New Westminster – The federal NDP’s plan to tackle student loan debt in Canada, unveiled today, is ambitious — but it misses the mark on long-term up-front access to post-secondary education. The plan is centered on a debt forgiveness scheme, which doesn’t help those from low- and middle-income families get an education without accruing debt in the first place.
“Students have been disproportionally impacted economically by this pandemic,” said Tanysha Klassen, Chairperson of the BC Federation of Students. “Debt forgiveness would go a long way to help those struggling now, but we need a solution to address the up-front barriers to education for future generations of students.”
The Canada Student Loan Program provides students with a mixture of loans and non-repayable grants on a basis of financial need. Over one million Canadians have a student loan from the federal government, collectively owing over 18 billion dollars. In practice, interest on student loans is no more than a tax on the poor, forcing those who cannot afford their education up-front to pay on average $4,000 more for their degree.
The plan announced today by Jagmeet Singh proposes extending the current six-month grace period to a five-year grace period during which payments would not be necessary. After that period, if money is still owing, up to $20,000 would be forgiven on a sliding scale based on income for households earning up to $100,000. Further, the plan proposes to eliminate interest on federal student loans and commits to working towards the elimination of tuition fees.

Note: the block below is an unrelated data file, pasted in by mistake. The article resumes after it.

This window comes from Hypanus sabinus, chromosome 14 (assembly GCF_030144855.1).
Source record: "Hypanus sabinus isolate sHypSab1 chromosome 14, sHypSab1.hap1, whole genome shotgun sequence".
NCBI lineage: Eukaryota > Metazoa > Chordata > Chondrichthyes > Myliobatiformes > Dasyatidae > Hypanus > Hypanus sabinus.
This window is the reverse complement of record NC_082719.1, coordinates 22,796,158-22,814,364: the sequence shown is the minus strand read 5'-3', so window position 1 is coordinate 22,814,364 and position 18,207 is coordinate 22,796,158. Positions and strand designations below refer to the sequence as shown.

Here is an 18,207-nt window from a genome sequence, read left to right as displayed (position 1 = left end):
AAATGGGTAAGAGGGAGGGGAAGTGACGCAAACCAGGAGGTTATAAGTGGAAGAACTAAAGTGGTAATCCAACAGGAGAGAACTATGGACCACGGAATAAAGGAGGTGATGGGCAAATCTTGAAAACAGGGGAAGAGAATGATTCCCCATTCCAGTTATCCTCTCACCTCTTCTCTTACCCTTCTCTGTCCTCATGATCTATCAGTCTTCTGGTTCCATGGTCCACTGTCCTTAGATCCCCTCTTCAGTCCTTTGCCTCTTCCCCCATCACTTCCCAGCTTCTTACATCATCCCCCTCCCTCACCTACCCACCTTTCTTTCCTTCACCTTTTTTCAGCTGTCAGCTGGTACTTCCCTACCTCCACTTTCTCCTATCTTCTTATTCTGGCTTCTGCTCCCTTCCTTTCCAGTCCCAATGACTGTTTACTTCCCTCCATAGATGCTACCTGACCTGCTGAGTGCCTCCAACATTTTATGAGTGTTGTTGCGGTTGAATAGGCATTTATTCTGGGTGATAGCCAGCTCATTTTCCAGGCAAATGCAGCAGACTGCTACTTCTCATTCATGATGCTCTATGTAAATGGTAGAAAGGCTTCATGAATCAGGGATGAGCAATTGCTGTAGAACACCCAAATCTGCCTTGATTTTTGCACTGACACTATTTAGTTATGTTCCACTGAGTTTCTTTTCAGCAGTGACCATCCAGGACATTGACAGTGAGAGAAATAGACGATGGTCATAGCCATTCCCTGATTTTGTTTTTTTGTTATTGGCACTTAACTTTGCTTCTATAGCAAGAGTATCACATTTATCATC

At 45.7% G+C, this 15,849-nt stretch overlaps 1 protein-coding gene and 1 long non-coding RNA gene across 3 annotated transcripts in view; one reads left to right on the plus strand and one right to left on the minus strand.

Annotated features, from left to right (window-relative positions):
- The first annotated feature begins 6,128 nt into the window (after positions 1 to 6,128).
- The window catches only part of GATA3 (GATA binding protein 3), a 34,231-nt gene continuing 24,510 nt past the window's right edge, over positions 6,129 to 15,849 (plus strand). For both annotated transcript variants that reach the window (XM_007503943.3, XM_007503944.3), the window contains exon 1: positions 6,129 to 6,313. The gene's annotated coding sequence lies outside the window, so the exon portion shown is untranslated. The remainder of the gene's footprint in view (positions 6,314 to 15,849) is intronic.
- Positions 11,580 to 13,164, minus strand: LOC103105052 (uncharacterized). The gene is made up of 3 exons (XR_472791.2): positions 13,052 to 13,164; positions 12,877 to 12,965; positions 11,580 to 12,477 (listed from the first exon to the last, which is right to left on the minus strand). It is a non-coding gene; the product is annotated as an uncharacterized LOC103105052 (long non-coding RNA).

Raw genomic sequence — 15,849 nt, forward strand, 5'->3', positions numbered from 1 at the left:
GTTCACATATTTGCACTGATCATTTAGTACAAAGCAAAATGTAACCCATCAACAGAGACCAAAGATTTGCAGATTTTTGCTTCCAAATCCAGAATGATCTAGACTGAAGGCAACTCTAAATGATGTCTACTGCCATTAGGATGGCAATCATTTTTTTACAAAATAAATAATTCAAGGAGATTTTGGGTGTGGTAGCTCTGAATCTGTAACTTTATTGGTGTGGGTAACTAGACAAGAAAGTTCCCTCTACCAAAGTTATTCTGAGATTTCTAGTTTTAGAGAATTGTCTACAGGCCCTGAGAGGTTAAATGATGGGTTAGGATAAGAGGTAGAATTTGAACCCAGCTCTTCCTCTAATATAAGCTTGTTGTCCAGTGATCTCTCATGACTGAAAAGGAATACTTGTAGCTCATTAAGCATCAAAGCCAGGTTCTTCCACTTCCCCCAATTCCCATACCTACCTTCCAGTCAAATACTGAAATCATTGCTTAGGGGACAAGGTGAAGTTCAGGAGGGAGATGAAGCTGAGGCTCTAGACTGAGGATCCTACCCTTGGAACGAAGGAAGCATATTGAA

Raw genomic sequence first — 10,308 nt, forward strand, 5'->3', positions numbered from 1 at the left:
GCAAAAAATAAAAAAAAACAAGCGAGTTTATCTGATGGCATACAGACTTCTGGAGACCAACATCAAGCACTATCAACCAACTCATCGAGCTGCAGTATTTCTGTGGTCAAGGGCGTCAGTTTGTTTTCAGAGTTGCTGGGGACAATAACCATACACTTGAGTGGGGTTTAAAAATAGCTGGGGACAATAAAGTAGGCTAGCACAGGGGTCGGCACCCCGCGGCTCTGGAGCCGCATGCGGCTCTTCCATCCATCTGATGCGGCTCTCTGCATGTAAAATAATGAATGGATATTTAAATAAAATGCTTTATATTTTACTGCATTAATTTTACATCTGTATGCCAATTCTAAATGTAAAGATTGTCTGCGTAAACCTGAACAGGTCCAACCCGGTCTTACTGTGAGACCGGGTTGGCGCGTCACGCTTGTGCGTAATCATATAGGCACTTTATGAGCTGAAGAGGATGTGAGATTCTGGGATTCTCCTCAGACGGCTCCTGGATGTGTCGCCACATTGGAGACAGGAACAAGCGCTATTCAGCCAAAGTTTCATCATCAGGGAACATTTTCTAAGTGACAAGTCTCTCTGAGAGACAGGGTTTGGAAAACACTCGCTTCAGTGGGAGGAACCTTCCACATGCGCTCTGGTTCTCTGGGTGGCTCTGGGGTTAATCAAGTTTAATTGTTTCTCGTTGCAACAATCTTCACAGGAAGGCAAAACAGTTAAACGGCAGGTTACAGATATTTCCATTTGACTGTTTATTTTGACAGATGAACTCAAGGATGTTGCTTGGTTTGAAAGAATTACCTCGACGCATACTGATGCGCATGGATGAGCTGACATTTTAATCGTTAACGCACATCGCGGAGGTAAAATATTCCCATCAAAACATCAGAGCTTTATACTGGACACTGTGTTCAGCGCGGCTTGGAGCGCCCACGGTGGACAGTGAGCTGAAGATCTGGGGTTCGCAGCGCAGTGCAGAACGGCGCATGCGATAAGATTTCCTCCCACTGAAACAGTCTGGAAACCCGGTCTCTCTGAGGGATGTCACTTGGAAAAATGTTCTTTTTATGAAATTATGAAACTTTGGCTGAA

However, the most efficient way to solve the student debt crisis is to invest in up-front barrier reduction strategies, like bolstering the Canada Student Grant Program. Allocating the money from this back-end scheme into the grant program would effectively eliminate the need to issue loans. This up-front, needs-based approach would create the access to education that the NDP appears to be seeking.
“Students from middle- and low-income families need help at the start of their education,” said Klassen. “Enhancing the Canada Student Grant Program would eliminate the need for all these repayment assistant schemes and would open the doors for more Canadians who want, and need, to attend post-secondary, but can’t afford to.”
The BC Federation of Students represents over 170,000 students at 15 universities, colleges, and institutes in every region of BC. Together, these students advocate for a well-funded system of post-secondary education in BC that is affordable and accessible for all students.